5. Even Super Athletes Face Embarrassment: Five times Diana told the media she was headed for Florida. Â Four times she didn’t make it. Â Four times her name was paired with photos of her being dragged from a boat, falling short of her goal. Â Four times the caption said that she failed. Â I have a hard time imagining how much grit it takes to try again and how much guts it takes to call the mediaÂ for the fifth time, at age 64 and say, “yeah, but this time, I’m gonna make it!” Â That is some serious, serious courage.
6. Sometimes You Gotta get out of The Water so you can Swim Another Day:Â Four times, Diana had to make the decision to get out of the water and stop trying. Â Four times, she had to accept that in order to avoid permanent damage to her body and live to try again she had to stop. Â On one of her attempts she had to stopÂ after swimming for over 40 hours. Â Yes it’s painful to stop and admit temporary defeat. Â But the most important thing is to live to try again another day.
7. Successful Athletes Ignore the Nay-Sayers: I’m sure there were many people both close to Diana as well as complete strangers who told Diana she was crazy. Â In fact some accounts suggest that friends and family begged Diana to give up this attempt. Â And while it’s extremely important to consult experts on whether it’s okay to go forward, to get cleared by your doctors, to talk with the anti-jellyfish mask people, you don’t have to listen to everybody who’s got an opinion on your body or what you’re trying to do.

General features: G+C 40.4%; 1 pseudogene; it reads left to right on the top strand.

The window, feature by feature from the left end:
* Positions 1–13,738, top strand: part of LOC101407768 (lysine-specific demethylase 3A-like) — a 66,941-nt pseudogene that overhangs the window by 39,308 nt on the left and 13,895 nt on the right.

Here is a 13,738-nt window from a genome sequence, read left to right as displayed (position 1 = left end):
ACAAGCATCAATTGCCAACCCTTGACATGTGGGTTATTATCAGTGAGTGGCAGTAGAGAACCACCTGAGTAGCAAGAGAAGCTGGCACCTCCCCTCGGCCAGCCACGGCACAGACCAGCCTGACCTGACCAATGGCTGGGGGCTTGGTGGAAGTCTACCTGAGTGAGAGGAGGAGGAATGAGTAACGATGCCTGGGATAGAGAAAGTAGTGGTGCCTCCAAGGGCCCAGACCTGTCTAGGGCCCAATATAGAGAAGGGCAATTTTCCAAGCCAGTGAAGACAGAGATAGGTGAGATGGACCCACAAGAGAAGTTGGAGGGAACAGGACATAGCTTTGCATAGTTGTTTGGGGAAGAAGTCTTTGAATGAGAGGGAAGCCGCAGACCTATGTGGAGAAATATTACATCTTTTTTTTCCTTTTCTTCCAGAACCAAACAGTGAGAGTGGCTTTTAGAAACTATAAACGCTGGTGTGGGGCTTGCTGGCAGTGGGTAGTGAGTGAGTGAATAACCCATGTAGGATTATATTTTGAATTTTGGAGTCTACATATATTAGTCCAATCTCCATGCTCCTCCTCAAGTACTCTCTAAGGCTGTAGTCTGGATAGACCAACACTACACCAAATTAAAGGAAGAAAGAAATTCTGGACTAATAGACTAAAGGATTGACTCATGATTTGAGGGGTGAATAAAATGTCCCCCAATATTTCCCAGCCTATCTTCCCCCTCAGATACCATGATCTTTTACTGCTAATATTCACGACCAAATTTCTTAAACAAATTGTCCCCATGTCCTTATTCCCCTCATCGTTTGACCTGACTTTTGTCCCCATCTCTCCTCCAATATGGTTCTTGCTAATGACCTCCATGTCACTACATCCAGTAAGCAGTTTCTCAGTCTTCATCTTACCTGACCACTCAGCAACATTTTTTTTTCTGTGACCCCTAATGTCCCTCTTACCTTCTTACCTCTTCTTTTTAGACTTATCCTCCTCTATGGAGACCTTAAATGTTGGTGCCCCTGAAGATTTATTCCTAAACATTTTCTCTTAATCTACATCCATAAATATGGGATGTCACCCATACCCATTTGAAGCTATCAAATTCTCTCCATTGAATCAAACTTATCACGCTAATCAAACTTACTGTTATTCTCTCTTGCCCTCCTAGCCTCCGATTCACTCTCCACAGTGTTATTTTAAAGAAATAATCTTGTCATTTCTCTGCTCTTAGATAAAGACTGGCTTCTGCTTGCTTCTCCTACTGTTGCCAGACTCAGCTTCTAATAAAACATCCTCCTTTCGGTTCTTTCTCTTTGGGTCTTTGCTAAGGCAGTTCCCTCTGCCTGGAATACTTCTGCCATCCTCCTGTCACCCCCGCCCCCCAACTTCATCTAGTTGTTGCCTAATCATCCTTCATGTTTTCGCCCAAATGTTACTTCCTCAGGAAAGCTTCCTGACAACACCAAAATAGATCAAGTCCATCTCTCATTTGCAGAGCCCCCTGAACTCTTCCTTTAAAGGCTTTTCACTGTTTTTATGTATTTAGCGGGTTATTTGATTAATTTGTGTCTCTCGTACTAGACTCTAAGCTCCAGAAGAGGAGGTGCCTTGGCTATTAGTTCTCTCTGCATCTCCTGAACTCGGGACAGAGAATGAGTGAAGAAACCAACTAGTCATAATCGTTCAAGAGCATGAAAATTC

Lest you think that these rules only apply to ultra-endurance athletes, I can say that I have used each of these lessons in a much more humble way in my own athletic endeavors. Â I only completed a marathon after the third attempt. Â When the training for earlier marathons led to pain and cortisone shots and stress fractures, I took time off and healed completely. Â I learned from each try and adjusted before trying again. Â I ignored lots of people who said I would never make it. Â I enlisted the help of some truly amazing people to get across the finish line. Â And when I crossed that finish line, I looked like poop warmed over. Â It wasn’t pretty. Â But I did it. Â And each time I told everybody in the world I was gonna do a marathon, and then had to tell them that I was taking some time off to heal but would do a marathon next year, I was embarrassed. Â But I got over it. Â The third time I tried I told everybody. Â I solicited donations for the Arthritis Foundation. Â I took the risk of being embarrassed again. Â But I have to tell you, crossing the finish line was worth all the embarrassment I ever felt.
At this point, I’d like to offer one more lesson Diana Nyad has to offer us:
You’re Never Too Old for Fitness! Â And those of you in the Bay AreaÂ will get a unique opportunity to show this to the world on September 18. Â Learn the menopause mambo and then come on out to dance a Hot Flash Mob for menopause awareness. Â Show the world that women of all ages can shake their collective groove things!
The Fat Chick